Every fold in the American flag has meaning
Published 5:22 am Saturday, June 10, 2023
The order is always the same but never commonplace.
With the highest regard for respect and allegiance, my eyes have witnessed countless former soldiers as they carefully and precisely fold our nation’s colors underscored with the words of what they represent.
Then in solemn tones the voice of a veteran repeats the words “This flag is presented on behalf of a grateful nation and the United States Army as a token of appreciation for your loved one’s honorable and faithful service.”
I did a little research at the Military Salute Project to understand all the protocol a little better.
A United States flag drapes the casket of deceased service members and veterans to honor their service to America.
The flag is placed so that the blue field with stars is at the head and over the left shoulder of the deceased.
A properly proportioned flag will fold 13 times on the triangles, representing the 13 original colonies.
The folded flag is emblematic of the tri-cornered hat worn by the Patriots of the American Revolution.
When folded, no red or white stripe is to be evident, leaving only the blue field with stars.
The folded flag is then presented as a keepsake to the next of kin or an appropriate family member.
Thanks to my good friends at the Minford Post 622 of the American Legion, I learned that the first fold of our flag is a symbol of life.
The second fold is a symbol of our belief in the eternal life.
The third fold is made in honor and remembrance of the veteran departing our ranks who gave a portion of life for the defense of our country to attain a peace throughout the world.
The fourth fold represents our weaker nature, for as American citizens trusting in God, it is to Him we turn in times of peace as well as in times of war for His divine guidance.
The fifth fold is a tribute to our country, for in the words of Stephen Decatur, “Our country, in dealing with other countries, may she always be right; but it is still our country, right or wrong.”
The sixth fold is for where our hearts lie. It is with our heart that we pledge allegiance to the flag of the United States of America, and to the republic for which it stands, one nation under God, indivisible, with liberty and justice for all.
The seventh fold is a tribute to our Armed Forces, for it is through the Armed Forces that we protect our country and our flag against all her enemies, whether they are found within or without the boundaries of our republic.
The eighth fold is a tribute to the one who entered into the valley of the shadow of death, that we might see the light of day, and to honor mother, for whom it flies on Mother’s Day.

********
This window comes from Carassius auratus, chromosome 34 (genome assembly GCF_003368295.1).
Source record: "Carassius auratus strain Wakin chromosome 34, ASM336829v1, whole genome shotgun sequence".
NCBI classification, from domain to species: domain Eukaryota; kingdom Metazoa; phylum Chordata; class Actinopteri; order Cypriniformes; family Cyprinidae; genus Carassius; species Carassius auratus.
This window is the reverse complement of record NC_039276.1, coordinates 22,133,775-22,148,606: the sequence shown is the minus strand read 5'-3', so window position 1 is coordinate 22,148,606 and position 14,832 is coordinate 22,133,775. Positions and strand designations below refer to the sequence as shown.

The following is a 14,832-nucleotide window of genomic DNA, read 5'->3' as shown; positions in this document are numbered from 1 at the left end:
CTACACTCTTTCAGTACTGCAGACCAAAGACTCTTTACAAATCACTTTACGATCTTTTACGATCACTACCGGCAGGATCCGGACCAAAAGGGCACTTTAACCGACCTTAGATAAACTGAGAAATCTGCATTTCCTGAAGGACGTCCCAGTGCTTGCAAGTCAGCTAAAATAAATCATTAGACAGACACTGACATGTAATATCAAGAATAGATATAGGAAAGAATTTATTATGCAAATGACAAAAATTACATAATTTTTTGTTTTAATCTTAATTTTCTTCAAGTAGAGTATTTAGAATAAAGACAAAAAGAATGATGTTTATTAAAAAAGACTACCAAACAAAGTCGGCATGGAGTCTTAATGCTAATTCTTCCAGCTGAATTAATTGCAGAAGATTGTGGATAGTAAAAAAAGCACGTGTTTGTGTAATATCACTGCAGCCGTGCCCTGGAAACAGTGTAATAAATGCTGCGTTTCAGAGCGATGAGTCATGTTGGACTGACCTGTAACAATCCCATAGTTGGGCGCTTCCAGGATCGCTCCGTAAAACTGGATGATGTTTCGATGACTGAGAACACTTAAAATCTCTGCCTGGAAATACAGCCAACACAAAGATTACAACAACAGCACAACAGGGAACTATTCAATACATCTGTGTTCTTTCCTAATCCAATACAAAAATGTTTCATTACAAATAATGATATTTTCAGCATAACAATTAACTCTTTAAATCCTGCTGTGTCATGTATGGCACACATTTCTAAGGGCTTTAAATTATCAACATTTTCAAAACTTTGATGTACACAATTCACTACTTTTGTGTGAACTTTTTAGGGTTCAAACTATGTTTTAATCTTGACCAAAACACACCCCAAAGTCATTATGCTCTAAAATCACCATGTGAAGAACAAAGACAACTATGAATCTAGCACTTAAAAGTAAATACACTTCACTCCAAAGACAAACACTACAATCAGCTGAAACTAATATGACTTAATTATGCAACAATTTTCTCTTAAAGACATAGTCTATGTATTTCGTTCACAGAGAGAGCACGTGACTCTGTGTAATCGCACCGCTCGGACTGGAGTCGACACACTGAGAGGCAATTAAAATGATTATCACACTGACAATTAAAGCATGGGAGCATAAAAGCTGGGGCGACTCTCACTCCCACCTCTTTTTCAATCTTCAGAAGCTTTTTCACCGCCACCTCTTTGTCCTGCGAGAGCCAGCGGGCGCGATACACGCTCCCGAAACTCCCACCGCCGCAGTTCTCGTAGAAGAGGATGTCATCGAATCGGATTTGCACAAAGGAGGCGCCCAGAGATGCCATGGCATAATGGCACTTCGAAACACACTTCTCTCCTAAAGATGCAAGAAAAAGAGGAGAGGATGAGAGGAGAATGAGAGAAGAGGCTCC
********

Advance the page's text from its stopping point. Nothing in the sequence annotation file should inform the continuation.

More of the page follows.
The ninth fold is a tribute to womanhood; for it has been through their faith, love, loyalty and devotion that the character of the men and women who have made this country great have been molded.
The tenth fold is a tribute to father, for he too, has given his sons and daughters for the defense of our country since they were first born.
The eleventh fold, in the eyes of a Hebrew citizen, represents the lower portion of the seal of King David and King Solomon, and glorifies, in their eyes, the God of Abraham, Isaac, and Jacob.
The twelfth fold, in the eyes of a Christian citizen, represents an emblem of eternity and glorifies, in their eyes, God the Father, the Son, and Holy Ghost.
When the flag is completely folded, the stars are uppermost, reminding us of our national motto, “In God we Trust.”
After the flag is completely folded and tucked in, it takes on the appearance of a cocked hat, ever reminding us of the soldiers who served under General George Washington and the sailors and marines who served under Captain John Paul Jones who were followed by their comrades and shipmates in the Armed Forces of the United States, preserving for us the rights, privileges, and freedoms we enjoy today.”
For more than 200 years, the American flag has been the symbol of our nation’s unity, as well as a source of pride and inspiration for millions of citizens.
Born on June 14, 1777, the Second Continental Congress determined that the flag of the United States be thirteen stripes, alternating between seven red and six white; and that the union be thirteen stars, white in a blue field representing a new constellation.
Traditionally, a symbol of liberty, the American flag has carried the message of freedom, and inspired Americans, both at home and abroad.
In 1814, Francis Scott Key was so moved at seeing the Stars and Stripes waving after the British shelling of Baltimore’s Fort McHenry that he wrote the words to The Star-Spangled Banner.
Tim Throckmorton is the national director of Family Resource Council’s Community Impact Teams.